After expressing our thanks, we returned to our conversation. Jack asked again about “the Careaux” house, and over our flavorful treats and fresh drinks, I gave him a quick history of my family in Emberstowne. Just like Earl, Jack was surprised to find out I’d not only been born here, but that I’d spent some of my childhood here as well. “Really? How old are you?” he asked.
Bruce and Scott nearly spit out their food. “You don’t ask a woman that question,” Bruce said.
Even in the dim light I could see Jack’s cheeks color. “Sorry,” he said. “I wasn’t thinking. Just wondered if we might have gone to grammar school together.”
I waved a hand at my roommates. “Makes sense,” I said, then told Jack my age.
He made a
ing sound, but smiled as he did so. “Nope, that makes you two years younger than me. I wouldn’t have even noticed a little girl like you.”
“You’re noticing now,” Bruce said. “So, make up for lost time.”
“Bruce!” I said. “You sure you need that next mojito? Seems to me like you might have had enough already.”
He picked up his glass and grinned at me. “I’m just sayin’.”
Jack politely pretended not to notice our interchange. He and Scott started talking about gardening while I fumed. Bruce might have good intentions, but his methods left a lot to be desired. I watched Jack as he discussed pink peonies. He wore a collared polo shirt and black pants—not quite formal dress, but a far cry from his usual T-shirt and khaki shorts. He nodded thoughtfully at Scott, then turned to me. “What do you think?”
Caught daydreaming, I had no idea what the question had been. I opened my mouth, but Bruce interrupted, saving me from having to admit I wasn’t paying attention. “Grace would love it. She’s been talking about what a mess the garden is.” He met my eyes. An outsider would never have caught the sparkle there, but I saw it for what it was. Bruce was in high matchmaking mode. “I know she would really appreciate you coming by to take a look. We could sure use a professional opinion.”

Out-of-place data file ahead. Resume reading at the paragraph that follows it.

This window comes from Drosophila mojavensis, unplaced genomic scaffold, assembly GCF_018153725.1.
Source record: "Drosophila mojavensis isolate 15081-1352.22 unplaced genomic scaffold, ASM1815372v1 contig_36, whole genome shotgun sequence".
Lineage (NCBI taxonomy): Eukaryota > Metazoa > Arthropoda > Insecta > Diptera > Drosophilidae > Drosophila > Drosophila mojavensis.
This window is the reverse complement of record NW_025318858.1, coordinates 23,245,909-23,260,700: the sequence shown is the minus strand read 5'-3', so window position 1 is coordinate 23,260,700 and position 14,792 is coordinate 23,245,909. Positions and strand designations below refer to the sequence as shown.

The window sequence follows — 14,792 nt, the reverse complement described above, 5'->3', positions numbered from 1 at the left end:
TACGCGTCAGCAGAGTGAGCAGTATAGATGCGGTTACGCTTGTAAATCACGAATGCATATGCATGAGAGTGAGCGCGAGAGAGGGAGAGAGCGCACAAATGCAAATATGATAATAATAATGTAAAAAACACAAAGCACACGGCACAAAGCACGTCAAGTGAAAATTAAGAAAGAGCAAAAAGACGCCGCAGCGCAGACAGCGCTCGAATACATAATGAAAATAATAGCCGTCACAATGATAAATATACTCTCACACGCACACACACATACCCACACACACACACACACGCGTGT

Jack looked pleased. “Great,” he said. “How about Sunday? Will you have time around, say, two in the afternoon?”
“Could we make it later?” Scott asked. “Bruce and I have to keep the store open until five.” I felt a rush of air beneath the table as Bruce’s foot smacked Scott in the leg.
“Yeah, sure,” Jack said. “What’s good for you? Six?”
“That would be great.” Scott said, shooting a glare at Bruce. “You’ll be home, too, won’t you, Grace?”
I tried not to smile at Bruce’s exaggerated eye roll. “I’ll be there,” I said. Then to Jack, “I’m looking forward to it.”
“Jack!” a male voice called to him from the front of the bar. A heavyset man held his empty glass aloft, and waved it. “You ready to lose, or what?”
Jack lifted his beer to his lips and drained it. “I better take off,” he said. “Couple of friends have a card game going tonight. I said I’d stop by.” He eased off his chair, and pointed north. “Fortunately, it’s walking distance and after three beers, I can use the exercise.”
“Do you live nearby?” I asked.
This time he pointed east. “Half a mile or so.”
I mentally calculated. That put him just over a mile away from me.
The guy at the front of the bar waved to us, then pointed at his friend. “Time’s a wasting.”